This is a two year part-time course. Attendance is on Wednesday afternoon/evening (2.00 – 7.45pm) over 4 semesters from early September to early May each year. The weekly contact hours (4½ hours) combine formal teaching and classroom discussion. Students on the Graduate Diploma are required to attend their own psychoanalysis with a recognised reputable psychoanalytic practitioner. All teaching is carried out in The School of Psychotherapy at St Vincent’s University Hospital, Elm Park, Dublin 4.
Since the ‘Copernican’ revolution brought about by Sigmund Freud’s epoch-marking discovery of the laws of our unconscious mental processes psychoanalysis stands as a clinical practice and an emerging body of knowledge which both challenges and informs our approach to mental life, in both its normal and its pathological aspects. Any college graduate who has an appreciation that study of psychoanalysis is required for any thorough investigation of mental phenomena and human subjectivity will benefit from this Graduate Diploma in Psychoanalytic Studies.
Psychoanalysis is a clinical practice inaugurated by Sigmund Freud (1856 – 1939). Freud produced an extensive body of theoretical writing articulating his practice and his questions. Practitioners in the field have built on this literature ever since. The Graduate Diploma in Psychoanalytic Studies provides a clinically informed direction for the reading of this body of literature. It benefits from attending closely to the work of the French psychoanalyst and psychiatrist Jacques Lacan (1901 – 1981) and his reading of Freud’s work. While the Graduate Diploma does not require its students to begin clinical practice it is delivered by experienced practitioners in classes which include trainee psychoanalytic psychotherapists. The Graduate Diploma also requires its students to be in their own psychoanalysis as this constitutes a fundamental component in any education in the field. This is primarily due to the basic premise of Freud’s work – the existence of unconscious processes of the mind – which only the experience of psychoanalysis can hope to bring home to a student. In this way the Graduate Diploma provides an effective entry point into the psychoanalytic field without requiring a student to train as a practitioner.
In addition to its clinical practice psychoanalysis has had enormous influence in the articulation of the forces at work in culture . Inspired by writings of Sigmund Freud such as the landmark ‘Civilisation and Its Discontents’  many psychoanalytic concepts have been adopted – oftentimes in questionable applications – in diverse fields of academic and artistic enquiry such as psychology, philosophy, law, psychiatry, literary criticism, film studies, fine art, women’s studies, queer studies, sociology, and anthropology. Undoubtedly at this point in the early 21st Century psychoanalysis stands as an unavoidable reference for any serious consideration of the fields of the mental, the social and the cultural.
From the time of Sigmund Freud’s controversial ‘Three Essays on a Theory of Sexuality’  it has been possible to investigate human sexuality in terms of the sexual drive and human subjectivity irrespective of moral or ideological positions on gender, sexual orientation or sexual identities. That is, in a way that is not entirely determined by one’s biologically gendered state and the cultural expectations attached to it, how we take up a position as a man or as a woman is unique and fundamental to the emergence of one’s subjective disposition. This module traces Freud’s development of a theory of human sexuality and follows it into the work of Jacques Lacan whose term sexuation differentiates the question of human sexuality from non-clinical ideologically motivated approaches to sexualities. The content of this module has a crucial bearing upon our response to the sexual issues of our time ranging from sexual abuse, suicide among young men, addictions, femininity – particularly with the question of transgender – to the task each faces in taking up a position as a sexed being, however this may be put into practice.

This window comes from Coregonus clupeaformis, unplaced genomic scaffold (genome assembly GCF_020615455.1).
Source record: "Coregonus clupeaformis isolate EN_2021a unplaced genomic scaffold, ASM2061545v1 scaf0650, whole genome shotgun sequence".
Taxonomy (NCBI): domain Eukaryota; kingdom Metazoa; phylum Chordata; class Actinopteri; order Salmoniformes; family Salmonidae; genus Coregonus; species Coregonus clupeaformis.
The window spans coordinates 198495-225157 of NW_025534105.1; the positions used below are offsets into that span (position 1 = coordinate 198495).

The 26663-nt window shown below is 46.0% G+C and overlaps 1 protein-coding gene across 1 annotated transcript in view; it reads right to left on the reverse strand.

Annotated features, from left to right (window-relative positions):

Transference is one of the fundamental concepts of psychoanalysis and has entered the language of psychotherapy and psychiatry. This module provides access to the emergence of the term as it is elaborated in Sigmund Freud’s work. Central to this exploration is a close reading of the major case history which illuminates Freud’s discovery of the phenomena of transference – the ‘Dora’ case, ‘Fragment of an Analysis of a Case of Hysteria’. Also guiding this study is Jacques Lacan’s Seminar on Transference where Plato’s Symposium provides major support. Desire is another fundamental term, introduced into psychoanalytic vocabulary in the work of Jacques Lacan. This module provides access to key parts of Lacan’s teaching on desire including study of his reference to Shakespeare’s Hamlet.
This module consists of close reading of two of Sigmund Freud’s major case studies – the study of paranoia based on a reading of Judge Daniel Paul Schreber’s autobiography documenting his mental illness and Freud’s own lengthy treatment of the Russian émigré, Sergei Pankejeff, referred to as the ‘Wolf Man’. These texts provide the foundation for any psychoanalytic theory of psychosis. The module relates this theory to contemporary psychiatric and psychological practices treating psychotic illness.
Jacques Lacan’s The Ethics of Psychoanalysis stands as a major contribution to our understanding of psychoanalysis as an ethical practice. In order to situate the ethics of psychoanalysis Lacan differentiates the psychoanalytic position from the tradition of humanist ethics which grew up in response to the work of Aristotle. Central to Lacan’s teaching is his reading of Sophocles’ Antigone, the Greek tragedy that Western civilisation carries with it twenty-five centuries after its first production. This study of ethics informs the psychoanalytic approach to research and its challenge to the reduction of research to the collection of data in accordance with prescribed, evidence-based methodologies. Psychoanalysis encourages an open approach to what constitutes science arguing that the rigour of logical argument and mathematical hypothesis can underpin scientific endeavour as productively as empirical measurement and assessment. The contemporary debate surrounding research and science is examined with a view to understanding the need for a scientific method that takes cognisance of the laws of the unconscious. Three clinical applications of psychoanalytic practice and theory are addressed by professionals working psychoanalytically therein: in addiction the administration of enjoyment by both addict and treatment service is explored; in criminality the implications of Freud's concept of criminality occurring to assuage a previously present sense of unconscious guilt will be addressed; in queer theory the importation of psychoanalytic terms to articulate a critique of the subject in modern culture is assessed.